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Singapore is Asia’s financial heart, home to many global firms - and therefore many expats. As a developed, global city with a mixed, tolerant and vibrant community - and all the amenities you could possibly need - it’s a fantastic place for a foreigner to settle. However, this utopia doesn’t come cheap. It’s also among the most expensive places in the world to live.
If you’re thinking of moving here to live, work, start a business or retire, then it’s good to know the likely cost of living in Singapore. Where you choose a home is an important factor, as prices vary enormously between districts and specific developments, depending on the level of luxury you want to buy into. Accommodation anywhere, however, is pretty pricey.
Despite the costs, Singapore remains a popular place for global businesses, and individuals, to invest. This is because it’s a well regulated, stable economy in a perfect location to access the rest of Asia and the world.
If you’re moving to Singapore for the long term, then buying a home there might make sense. There are some restrictions on what properties expats can buy, so you’ll need to know a bit about how the process of buying a place in Singapore as an expat will work. Here’s a quick guide.
Singapore’s property market shot up a few years ago, with residential home prices hitting highs of 38.2% up year on year to Q2 2010. Fearing the impact of this overheated market, the authorities took actions to bring prices down, including making it more difficult to get a mortgage, and increasing stamp duty on purchases. These measures certainly cooled the market - albeit with some dramatic swings on the way.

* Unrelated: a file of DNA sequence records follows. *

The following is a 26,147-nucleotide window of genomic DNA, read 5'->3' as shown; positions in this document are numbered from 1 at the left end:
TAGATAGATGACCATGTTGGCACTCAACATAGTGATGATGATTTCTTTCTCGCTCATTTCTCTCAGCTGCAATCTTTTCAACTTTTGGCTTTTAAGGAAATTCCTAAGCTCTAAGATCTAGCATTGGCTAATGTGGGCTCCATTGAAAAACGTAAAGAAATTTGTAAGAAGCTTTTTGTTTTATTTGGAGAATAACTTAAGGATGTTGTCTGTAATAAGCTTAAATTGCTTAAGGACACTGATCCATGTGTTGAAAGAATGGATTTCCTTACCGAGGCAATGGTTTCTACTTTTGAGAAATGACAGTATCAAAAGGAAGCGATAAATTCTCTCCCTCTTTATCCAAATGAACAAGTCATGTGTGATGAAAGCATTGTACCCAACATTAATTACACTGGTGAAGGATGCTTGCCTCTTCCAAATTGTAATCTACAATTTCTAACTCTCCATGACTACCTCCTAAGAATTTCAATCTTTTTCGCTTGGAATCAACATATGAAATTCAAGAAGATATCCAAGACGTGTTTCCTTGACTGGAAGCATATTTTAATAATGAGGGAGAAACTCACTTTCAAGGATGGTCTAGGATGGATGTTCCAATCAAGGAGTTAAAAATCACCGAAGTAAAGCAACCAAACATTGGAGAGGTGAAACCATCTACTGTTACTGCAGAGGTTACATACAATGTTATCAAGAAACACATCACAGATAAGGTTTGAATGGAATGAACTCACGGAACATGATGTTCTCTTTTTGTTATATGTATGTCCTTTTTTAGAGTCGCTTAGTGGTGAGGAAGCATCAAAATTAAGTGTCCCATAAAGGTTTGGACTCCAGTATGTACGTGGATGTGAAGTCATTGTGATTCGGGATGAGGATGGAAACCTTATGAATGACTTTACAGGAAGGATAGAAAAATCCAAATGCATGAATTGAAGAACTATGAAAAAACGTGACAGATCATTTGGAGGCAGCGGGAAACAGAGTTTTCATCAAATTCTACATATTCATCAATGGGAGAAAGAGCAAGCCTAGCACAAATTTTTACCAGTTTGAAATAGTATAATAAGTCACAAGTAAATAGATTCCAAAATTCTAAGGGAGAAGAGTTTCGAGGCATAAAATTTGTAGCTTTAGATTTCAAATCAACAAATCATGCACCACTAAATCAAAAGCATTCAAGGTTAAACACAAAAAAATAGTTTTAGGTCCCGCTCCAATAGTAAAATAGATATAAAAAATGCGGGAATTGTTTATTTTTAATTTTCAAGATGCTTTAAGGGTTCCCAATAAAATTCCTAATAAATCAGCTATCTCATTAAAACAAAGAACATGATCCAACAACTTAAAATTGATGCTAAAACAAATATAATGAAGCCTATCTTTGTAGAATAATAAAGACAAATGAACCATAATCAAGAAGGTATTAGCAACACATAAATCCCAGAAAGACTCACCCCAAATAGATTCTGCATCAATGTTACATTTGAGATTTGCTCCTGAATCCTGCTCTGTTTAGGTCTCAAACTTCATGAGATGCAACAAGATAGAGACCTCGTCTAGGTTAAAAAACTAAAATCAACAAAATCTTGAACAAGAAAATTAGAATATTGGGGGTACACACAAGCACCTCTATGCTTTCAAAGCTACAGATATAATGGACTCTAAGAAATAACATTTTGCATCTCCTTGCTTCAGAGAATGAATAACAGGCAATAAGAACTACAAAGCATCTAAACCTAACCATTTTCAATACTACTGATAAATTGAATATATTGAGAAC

Prices in the centre of Singapore fell by 1.8% in the year to Q1 2016, with price falls slowing from a drop of over 3% in the year to 2015. As the property market is quite heavily regulated in Singapore it's likely that changes to prices will reflect the economy, which is expected to grow at a steady rate over the coming years.
In general terms, Singapore’s stability in the Asian region means it's considered a safe place to invest in property, even if returns aren't huge.
There are restrictions as to what property expats in Singapore can buy, which you need to understand thoroughly if you want to buy a home there. Under the Residential Property Act, foreigners can buy condos without prior government approval, but only in buildings of less than six stories. It's more difficult to buy land, however.
There are other restrictions in place such as on foreign exchange, so it's crucial to have local expert advice when you buy a Singapore property.
If you’re thinking of buying a property in Singapore, the price you pay will be influenced significantly by where you want to live. You’ll get more for your money if you’re prepared to have a bit of a commute into the city centre.
All property in Singapore comes at a premium - although you’ll find housing stock at a wide range of sizes and levels of luxury.
|Singapore City Centre||Average purchase cost|
|120 m2 condo||$1,649,760|
Average house prices of course, hide the variations between neighbourhoods (and even individual streets and developments). For example, the price per square meter of a flat in Tanglin Halt or China Square is more or less double that of prices in the further out areas such as Yunnan or Jelebu. You can research the recent selling prices of properties in the development you’re interested in online to get the latest details and make an informed decision.
There are several avenues you can take to find a property in Singapore, however, you’re strongly recommended to use a local property agent you can trust. Although it’s possible to manage without, around 75% of home buyers in Singapore, including locals, use an agent.